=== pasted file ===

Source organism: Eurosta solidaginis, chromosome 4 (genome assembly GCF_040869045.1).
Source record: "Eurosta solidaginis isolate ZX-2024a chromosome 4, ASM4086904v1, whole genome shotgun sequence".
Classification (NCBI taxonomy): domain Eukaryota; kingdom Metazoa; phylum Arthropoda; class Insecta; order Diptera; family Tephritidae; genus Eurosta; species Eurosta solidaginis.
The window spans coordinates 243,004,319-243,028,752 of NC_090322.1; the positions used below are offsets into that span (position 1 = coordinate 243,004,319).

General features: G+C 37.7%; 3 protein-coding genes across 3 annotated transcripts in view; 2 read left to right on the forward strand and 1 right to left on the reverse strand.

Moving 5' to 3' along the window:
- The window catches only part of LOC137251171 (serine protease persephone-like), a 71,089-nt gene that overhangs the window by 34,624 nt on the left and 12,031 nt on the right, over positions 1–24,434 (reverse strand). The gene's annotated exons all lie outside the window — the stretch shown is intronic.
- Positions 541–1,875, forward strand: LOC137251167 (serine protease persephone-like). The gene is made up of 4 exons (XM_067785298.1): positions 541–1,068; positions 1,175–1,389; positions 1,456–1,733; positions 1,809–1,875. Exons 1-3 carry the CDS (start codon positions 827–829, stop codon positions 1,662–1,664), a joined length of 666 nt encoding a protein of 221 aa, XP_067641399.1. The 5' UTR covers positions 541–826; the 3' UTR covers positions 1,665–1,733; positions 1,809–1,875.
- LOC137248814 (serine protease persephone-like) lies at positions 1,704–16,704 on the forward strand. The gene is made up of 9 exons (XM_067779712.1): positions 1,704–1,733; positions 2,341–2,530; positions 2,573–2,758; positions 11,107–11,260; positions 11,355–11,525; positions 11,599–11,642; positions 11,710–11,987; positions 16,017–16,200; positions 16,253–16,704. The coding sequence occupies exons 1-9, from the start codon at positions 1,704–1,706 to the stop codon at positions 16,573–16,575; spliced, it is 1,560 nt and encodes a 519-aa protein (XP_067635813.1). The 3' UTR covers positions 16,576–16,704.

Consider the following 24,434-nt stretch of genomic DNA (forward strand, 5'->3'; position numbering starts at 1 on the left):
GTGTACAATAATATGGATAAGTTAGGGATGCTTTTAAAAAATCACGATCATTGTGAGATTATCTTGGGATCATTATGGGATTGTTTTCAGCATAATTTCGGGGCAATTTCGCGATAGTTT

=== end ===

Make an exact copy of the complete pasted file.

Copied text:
Source organism: Eurosta solidaginis, chromosome 4 (genome assembly GCF_040869045.1).
Source record: "Eurosta solidaginis isolate ZX-2024a chromosome 4, ASM4086904v1, whole genome shotgun sequence".
Classification (NCBI taxonomy): domain Eukaryota; kingdom Metazoa; phylum Arthropoda; class Insecta; order Diptera; family Tephritidae; genus Eurosta; species Eurosta solidaginis.
The window spans coordinates 243,004,319-243,028,752 of NC_090322.1; the positions used below are offsets into that span (position 1 = coordinate 243,004,319).

General features: G+C 37.7%; 3 protein-coding genes across 3 annotated transcripts in view; 2 read left to right on the forward strand and 1 right to left on the reverse strand.

Moving 5' to 3' along the window:
- The window catches only part of LOC137251171 (serine protease persephone-like), a 71,089-nt gene that overhangs the window by 34,624 nt on the left and 12,031 nt on the right, over positions 1–24,434 (reverse strand). The gene's annotated exons all lie outside the window — the stretch shown is intronic.
- Positions 541–1,875, forward strand: LOC137251167 (serine protease persephone-like). The gene is made up of 4 exons (XM_067785298.1): positions 541–1,068; positions 1,175–1,389; positions 1,456–1,733; positions 1,809–1,875. Exons 1-3 carry the CDS (start codon positions 827–829, stop codon positions 1,662–1,664), a joined length of 666 nt encoding a protein of 221 aa, XP_067641399.1. The 5' UTR covers positions 541–826; the 3' UTR covers positions 1,665–1,733; positions 1,809–1,875.
- LOC137248814 (serine protease persephone-like) lies at positions 1,704–16,704 on the forward strand. The gene is made up of 9 exons (XM_067779712.1): positions 1,704–1,733; positions 2,341–2,530; positions 2,573–2,758; positions 11,107–11,260; positions 11,355–11,525; positions 11,599–11,642; positions 11,710–11,987; positions 16,017–16,200; positions 16,253–16,704. The coding sequence occupies exons 1-9, from the start codon at positions 1,704–1,706 to the stop codon at positions 16,573–16,575; spliced, it is 1,560 nt and encodes a 519-aa protein (XP_067635813.1). The 3' UTR covers positions 16,576–16,704.

Consider the following 24,434-nt stretch of genomic DNA (forward strand, 5'->3'; position numbering starts at 1 on the left):
GTGTACAATAATATGGATAAGTTAGGGATGCTTTTAAAAAATCACGATCATTGTGAGATTATCTTGGGATCATTATGGGATTGTTTTCAGCATAATTTCGGGGCAATTTCGCGATAGTTT